The Alzheimer's world is a parallel universe: the patient and the caregiver, the one who forgets and the one who is forgotten, the one whose memories recede, the one for whom those memories become even more important.
Ours is a second marriage, for both. Given that I was 50 when we exchanged vows, the chances of our celebrating our 50th wedding anniversary were few. So, we decided that we would live 50 years in the years we had. At the outset, we both had work that sometimes meant travel. On those occasions we were apart. But, except for that, we lived a life of togetherness.
We embraced each other's interests. I took up fly-fishing and developed sea legs for long weeks on a ketch on the coast of Maine. He found himself hosting a very different group around the dinner table, going to cabaret and theatre openings. This was a marriage of true intimacy.
As a result, spending all my time with my husband after the diagnosis of dementia/Alzheimer's was an easy segue. A reality check of things he could no longer do made it clear that I would have to take on extra family responsibilities and that we would need to develop a different pattern for our daily lives. Some things stayed the same. Friends came to dinner. He would have an occasional lunch with one of the young men he had mentored. I would deliver him, go to lunch with a female friend and then pick him up. His participation in their conversation was very limited but he clearly enjoyed being with these special young men.
He was still physically strong, could walk a couple of city blocks using a cane, and we would go out to lunch together once or twice a week. We went to restaurants where we were known, where we could sit beside each other. We would both enjoy the restaurant scene, admire the girls, note the fashions, hold hands, and, once, he put his arms around me and danced me out the door, to the applause of all the waiters.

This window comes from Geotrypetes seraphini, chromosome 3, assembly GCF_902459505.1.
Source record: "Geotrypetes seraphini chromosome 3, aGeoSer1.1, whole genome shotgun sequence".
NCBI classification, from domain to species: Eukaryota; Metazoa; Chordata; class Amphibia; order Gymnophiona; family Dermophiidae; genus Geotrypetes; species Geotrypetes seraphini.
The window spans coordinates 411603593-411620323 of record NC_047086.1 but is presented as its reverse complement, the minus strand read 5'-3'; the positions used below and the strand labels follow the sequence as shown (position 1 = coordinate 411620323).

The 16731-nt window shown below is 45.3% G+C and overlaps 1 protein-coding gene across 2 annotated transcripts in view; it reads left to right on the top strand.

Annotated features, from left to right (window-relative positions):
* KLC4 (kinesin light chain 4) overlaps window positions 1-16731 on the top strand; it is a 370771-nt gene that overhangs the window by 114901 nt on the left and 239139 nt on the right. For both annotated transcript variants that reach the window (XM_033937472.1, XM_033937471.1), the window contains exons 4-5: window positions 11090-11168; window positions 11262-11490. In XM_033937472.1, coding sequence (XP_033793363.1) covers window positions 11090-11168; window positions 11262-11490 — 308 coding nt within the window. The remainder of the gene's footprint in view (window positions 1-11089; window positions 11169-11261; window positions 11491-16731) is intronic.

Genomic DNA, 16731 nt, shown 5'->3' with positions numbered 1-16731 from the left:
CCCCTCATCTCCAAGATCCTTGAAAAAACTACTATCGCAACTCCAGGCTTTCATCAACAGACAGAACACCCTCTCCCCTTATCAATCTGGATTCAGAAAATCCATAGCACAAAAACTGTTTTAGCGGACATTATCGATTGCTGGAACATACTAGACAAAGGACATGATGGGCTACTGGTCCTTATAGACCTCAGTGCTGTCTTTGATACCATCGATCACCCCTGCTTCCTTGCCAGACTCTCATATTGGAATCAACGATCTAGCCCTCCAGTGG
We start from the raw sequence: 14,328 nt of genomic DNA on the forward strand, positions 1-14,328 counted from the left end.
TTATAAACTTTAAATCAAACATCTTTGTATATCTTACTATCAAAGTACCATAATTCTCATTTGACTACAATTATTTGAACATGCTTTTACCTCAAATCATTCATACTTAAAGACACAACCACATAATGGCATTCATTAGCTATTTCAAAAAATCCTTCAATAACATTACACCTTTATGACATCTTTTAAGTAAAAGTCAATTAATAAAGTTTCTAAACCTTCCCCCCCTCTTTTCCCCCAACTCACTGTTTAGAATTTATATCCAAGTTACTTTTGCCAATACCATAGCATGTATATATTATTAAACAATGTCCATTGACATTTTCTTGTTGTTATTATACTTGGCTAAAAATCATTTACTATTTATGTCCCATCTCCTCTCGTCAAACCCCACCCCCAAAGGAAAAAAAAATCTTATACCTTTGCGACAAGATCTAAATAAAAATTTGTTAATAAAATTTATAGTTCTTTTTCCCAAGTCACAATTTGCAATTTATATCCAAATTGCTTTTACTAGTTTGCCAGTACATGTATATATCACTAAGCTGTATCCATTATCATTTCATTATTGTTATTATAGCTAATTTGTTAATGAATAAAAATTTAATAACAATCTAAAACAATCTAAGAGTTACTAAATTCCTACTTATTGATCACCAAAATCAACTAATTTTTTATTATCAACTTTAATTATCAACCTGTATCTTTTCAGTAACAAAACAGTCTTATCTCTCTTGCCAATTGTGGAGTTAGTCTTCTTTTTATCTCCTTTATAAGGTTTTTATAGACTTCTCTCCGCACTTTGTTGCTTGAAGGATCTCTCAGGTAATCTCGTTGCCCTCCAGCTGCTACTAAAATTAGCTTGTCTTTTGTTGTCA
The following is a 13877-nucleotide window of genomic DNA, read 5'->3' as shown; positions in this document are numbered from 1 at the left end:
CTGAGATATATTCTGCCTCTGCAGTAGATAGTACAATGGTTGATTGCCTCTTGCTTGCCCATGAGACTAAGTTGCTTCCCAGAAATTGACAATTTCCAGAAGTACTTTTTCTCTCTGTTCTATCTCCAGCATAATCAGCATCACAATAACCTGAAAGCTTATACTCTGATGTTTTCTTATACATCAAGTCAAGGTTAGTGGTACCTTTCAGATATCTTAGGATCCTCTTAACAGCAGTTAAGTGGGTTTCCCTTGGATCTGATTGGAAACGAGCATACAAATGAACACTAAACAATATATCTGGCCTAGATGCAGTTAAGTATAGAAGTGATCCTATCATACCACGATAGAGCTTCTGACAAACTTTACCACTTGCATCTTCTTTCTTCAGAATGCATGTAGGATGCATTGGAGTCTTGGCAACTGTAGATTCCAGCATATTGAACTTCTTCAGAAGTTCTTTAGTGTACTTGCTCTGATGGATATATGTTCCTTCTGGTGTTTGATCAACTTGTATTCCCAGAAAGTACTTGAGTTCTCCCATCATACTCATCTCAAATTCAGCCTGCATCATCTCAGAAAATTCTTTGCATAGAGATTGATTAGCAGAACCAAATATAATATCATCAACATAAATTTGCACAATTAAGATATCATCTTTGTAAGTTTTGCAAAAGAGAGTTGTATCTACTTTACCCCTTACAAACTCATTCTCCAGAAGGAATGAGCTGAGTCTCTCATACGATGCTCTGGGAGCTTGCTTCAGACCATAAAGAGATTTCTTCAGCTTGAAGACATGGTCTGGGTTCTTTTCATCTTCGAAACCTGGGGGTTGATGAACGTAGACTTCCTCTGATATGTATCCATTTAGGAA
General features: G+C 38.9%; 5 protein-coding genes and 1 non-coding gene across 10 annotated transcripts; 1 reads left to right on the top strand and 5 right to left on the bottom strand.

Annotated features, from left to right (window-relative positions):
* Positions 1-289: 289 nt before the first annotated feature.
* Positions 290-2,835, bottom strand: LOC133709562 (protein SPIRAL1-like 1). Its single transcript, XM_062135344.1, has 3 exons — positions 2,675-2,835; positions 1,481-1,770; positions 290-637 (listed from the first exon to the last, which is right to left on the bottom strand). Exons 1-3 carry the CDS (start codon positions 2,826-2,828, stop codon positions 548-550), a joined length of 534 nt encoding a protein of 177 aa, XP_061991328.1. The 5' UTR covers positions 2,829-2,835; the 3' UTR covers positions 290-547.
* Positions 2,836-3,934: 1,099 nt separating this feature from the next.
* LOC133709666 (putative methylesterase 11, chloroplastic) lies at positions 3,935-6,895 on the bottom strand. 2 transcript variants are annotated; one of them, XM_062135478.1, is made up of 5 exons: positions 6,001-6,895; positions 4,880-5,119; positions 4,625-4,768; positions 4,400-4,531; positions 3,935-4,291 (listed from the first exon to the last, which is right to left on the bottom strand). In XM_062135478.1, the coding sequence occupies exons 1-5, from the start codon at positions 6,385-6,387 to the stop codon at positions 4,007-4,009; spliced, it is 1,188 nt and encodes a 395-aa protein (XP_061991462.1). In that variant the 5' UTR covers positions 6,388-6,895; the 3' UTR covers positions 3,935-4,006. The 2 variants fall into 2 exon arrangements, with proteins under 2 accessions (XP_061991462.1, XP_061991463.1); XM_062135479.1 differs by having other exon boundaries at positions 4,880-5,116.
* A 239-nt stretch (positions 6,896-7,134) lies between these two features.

For the first two years after hearing that dreadful word, Alzheimer's, I was the seven day, 24-hour watchful wife/caregiver. During this time, we moved from a fairly normal routine to what I think of as the "prompt" months. He would wake up in the morning and before he even got out of bed would ask, "What should I be doing? Should I be doing something?"
Prompted, he would get up for breakfast; prompted he could shower and shave himself; prompted he could dress. Then we moved to another stage where, even prompted, he could not do those things himself. Wife became the valet. I would tease him that I now had my very own Ken doll. And he would laugh with me.
Others could see the changes in him more clearly than I could. And I began to hear a chorus of voices -- family and friends -- warning me that things would get worse, that I would not be able to manage on my own, that I should be thinking ahead, making a decision between home care or nursing home, telling me that I needed to get away, take a break, have respite from the caregiving role. Eventually, I would face those decisions, I would decide on home care and not a nursing home, and I would recognize the need to take care of myself, both physically and emotionally.
But at that time, I was not ready. My answer became more and more curt: "I am where I want to be, and I am doing what I want to do."
A saint? No way. I never was a saint and I never will be. Truth is, I was being very selfish. During this period there were times when my husband was very much himself. There would be humour, or insight, or affection. These were random, unpredictable, and I did not want to miss one of them. Nor did I want to give up the physical intimacy of our morning bathing, shaving routine. My motivation in staying with him was as simple as that: totally selfish.
As these moments became less frequent, I was infected with a terrible loneliness. It is not a loneliness that can be erased by an afternoon at the theatre with a friend. I am lonely for him, for our conversations, for his strength and support, for all that we have shared. I am lonely for our marriage. His growing detachment is a hole in my life that no one else, nothing else, can fill.
In this universe of parallels, the rich memories that give me strength are also my source of pain, a constant reminder of how much this thief called Alzheimer's has stolen from me.